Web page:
Mesohippus

From Wikipedia, the free encyclopedia
Jump to: navigation, search
Mesohippus
Temporal range: Middle EoceneEarly Oligocene
Mesohippus barbouri Harvard.jpg
M. barbouri
Scientific classification
Kingdom: Animalia
Phylum: Chordata
Class: Mammalia
Order: Perissodactyla
Family: Equidae
Subfamily: Anchitheriinae
Genus: Mesohippus
Marsh, 1875
Species
  • See text

Mesohippus (Greek: μεσο/meso meaning "middle" and ιππος/hippos meaning "horse") is an extinct genus of early horse. It lived some 30 to 40 million years ago from the Middle Eocene to the Early Oligocene.[1] Like many fossil horses, Mesohippus was common in North America.

Description[edit]

Restoration

Mesohippus had longer legs than its predecessor Eohippus and stood about 60 cm {6 hands} tall. It had also lost a toe and stood predominantly on its middle toe, although the other two were also used.[2] The face of Mesohippus was longer and larger than earlier equids. It had a slight facial fossa, or depression, in the skull. The eyes were rounder, and were set wider apart and farther back than in Hyracotherium.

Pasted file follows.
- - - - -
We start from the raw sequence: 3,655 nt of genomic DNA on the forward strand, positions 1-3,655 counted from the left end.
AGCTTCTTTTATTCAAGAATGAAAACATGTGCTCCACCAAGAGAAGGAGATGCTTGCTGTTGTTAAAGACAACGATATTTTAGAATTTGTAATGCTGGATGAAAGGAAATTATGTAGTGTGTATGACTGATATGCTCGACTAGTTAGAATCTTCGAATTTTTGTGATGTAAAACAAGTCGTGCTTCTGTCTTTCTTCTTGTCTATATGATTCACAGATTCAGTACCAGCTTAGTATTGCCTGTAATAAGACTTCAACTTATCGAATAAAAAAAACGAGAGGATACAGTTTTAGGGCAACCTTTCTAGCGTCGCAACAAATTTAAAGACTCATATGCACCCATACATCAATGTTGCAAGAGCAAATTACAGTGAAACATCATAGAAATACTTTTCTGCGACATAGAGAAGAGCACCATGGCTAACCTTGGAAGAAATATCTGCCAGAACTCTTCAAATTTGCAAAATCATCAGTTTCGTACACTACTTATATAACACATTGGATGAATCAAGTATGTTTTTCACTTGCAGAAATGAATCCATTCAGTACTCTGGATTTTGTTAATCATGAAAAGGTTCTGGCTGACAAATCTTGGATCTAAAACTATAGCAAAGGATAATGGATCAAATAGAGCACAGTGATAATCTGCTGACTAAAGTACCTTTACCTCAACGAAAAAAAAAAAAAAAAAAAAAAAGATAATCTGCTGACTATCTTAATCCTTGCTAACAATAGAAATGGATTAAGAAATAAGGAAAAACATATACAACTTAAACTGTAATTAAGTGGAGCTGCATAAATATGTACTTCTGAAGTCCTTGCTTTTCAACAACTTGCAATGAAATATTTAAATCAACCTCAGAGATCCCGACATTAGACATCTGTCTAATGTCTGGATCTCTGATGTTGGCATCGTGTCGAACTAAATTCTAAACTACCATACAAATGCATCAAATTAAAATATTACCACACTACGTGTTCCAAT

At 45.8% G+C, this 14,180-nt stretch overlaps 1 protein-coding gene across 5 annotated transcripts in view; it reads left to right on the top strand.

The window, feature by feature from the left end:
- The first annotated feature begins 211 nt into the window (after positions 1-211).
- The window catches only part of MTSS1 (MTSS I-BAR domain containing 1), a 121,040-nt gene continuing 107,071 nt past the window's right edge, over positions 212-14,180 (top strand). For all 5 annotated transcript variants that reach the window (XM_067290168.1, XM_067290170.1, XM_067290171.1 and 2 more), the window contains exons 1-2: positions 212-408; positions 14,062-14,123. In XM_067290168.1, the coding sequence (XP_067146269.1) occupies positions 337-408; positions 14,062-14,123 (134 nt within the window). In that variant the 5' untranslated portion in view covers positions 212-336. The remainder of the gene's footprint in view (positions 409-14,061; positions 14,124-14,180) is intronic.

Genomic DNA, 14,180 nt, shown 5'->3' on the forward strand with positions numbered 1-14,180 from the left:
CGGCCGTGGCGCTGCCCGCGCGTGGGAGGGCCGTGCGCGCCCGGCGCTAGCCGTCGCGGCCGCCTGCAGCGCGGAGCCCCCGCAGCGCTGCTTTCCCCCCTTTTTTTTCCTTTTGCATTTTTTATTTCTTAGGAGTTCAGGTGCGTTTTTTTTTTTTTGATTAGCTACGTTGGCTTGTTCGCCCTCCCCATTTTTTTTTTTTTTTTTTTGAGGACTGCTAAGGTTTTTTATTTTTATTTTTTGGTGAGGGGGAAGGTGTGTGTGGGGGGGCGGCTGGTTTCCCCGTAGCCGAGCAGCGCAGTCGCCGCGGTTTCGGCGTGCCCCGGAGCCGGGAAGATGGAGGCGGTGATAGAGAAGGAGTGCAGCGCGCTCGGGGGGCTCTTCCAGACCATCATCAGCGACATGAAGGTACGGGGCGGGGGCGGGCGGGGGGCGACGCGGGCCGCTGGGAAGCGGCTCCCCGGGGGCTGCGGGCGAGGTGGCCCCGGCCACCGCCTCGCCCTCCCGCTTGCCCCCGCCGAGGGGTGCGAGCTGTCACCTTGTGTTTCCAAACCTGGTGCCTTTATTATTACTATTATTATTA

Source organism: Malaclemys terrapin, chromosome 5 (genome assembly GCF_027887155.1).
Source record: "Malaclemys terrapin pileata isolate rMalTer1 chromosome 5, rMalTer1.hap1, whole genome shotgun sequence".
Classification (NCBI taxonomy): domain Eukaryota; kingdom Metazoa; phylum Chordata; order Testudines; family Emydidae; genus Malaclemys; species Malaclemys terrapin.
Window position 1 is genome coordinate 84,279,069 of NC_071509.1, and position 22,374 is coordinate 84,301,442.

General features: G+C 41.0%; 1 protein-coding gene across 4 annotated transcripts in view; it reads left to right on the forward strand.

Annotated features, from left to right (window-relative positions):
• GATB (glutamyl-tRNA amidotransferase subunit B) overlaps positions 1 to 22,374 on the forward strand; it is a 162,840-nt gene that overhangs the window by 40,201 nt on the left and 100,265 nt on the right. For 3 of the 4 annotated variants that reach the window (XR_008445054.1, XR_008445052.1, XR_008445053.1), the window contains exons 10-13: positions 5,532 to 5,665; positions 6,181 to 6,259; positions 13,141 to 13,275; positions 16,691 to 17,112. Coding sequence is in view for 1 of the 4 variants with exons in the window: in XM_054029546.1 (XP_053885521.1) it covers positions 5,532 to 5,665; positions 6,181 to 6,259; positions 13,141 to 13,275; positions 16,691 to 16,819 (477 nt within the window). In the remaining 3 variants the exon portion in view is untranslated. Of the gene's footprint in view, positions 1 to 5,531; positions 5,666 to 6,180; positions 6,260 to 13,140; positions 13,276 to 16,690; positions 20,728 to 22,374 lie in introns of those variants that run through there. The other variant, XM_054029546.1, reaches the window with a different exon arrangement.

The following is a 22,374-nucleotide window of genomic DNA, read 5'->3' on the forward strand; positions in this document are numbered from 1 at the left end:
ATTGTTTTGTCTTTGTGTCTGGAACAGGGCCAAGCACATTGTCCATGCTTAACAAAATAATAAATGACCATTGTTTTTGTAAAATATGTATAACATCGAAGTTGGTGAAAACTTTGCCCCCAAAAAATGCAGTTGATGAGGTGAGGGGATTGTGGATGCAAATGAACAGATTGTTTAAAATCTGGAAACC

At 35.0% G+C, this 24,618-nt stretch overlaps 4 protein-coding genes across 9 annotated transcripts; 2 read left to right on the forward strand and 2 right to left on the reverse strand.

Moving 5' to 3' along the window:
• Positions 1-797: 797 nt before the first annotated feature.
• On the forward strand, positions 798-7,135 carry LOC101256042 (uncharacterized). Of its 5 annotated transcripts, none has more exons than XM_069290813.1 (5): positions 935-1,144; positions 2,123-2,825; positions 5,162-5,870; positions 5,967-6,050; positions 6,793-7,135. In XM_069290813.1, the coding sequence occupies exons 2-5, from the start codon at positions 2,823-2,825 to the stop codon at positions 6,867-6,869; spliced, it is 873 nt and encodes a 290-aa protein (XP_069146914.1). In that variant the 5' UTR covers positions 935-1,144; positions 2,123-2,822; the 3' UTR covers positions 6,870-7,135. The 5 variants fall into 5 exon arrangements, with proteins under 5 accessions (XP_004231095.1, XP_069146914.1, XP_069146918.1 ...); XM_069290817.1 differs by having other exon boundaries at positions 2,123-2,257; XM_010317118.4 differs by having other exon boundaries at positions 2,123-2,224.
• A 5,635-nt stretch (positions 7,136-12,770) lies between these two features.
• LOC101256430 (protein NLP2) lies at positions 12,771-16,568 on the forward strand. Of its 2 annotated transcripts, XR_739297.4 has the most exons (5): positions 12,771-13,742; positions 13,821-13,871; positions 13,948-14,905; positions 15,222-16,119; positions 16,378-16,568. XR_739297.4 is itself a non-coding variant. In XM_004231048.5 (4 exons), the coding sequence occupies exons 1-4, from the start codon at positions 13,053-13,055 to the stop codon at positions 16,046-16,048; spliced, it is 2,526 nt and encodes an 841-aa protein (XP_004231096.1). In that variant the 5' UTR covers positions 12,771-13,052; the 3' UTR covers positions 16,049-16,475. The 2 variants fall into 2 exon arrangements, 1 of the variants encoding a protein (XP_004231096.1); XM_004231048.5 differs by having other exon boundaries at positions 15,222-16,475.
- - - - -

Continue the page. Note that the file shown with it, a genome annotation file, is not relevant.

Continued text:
Skeleton

Unlike earlier horses, its teeth were low crowned and contained a single gap behind the front teeth, where the bit now rests in the modern horse. In addition, it had another grinding tooth, making a total of six. Mesohippus was a browser that fed on tender twigs and fruit.[2] The cerebral hemisphere, or cranial cavity, was notably larger than that of its predecessors; its brain was similar to that of modern horses.

Species[edit]

  • M. bairdi
  • M. barbouri
  • M. braquistylus
  • M. equiceps
  • M. hypostylus
  • M. intermedius
  • M. latidens
  • M. longiceps
  • M. metulophus
  • M. montanensis
  • M. obliquidens
  • M. proteulophus
  • M. westoni

References[edit]

  1. ^ McKenna, M. C.; Bell, S. K. (1997). Classification of Mammals: Above the Species Level. Columbia University Press. p. 631. ISBN 978-0-231-11013-6. 
  2. ^ a b Palmer, D., ed. (1999). The Marshall Illustrated Encyclopedia of Dinosaurs and Prehistoric Animals. London: Marshall Editions. p. 255. ISBN 1-84028-152-9.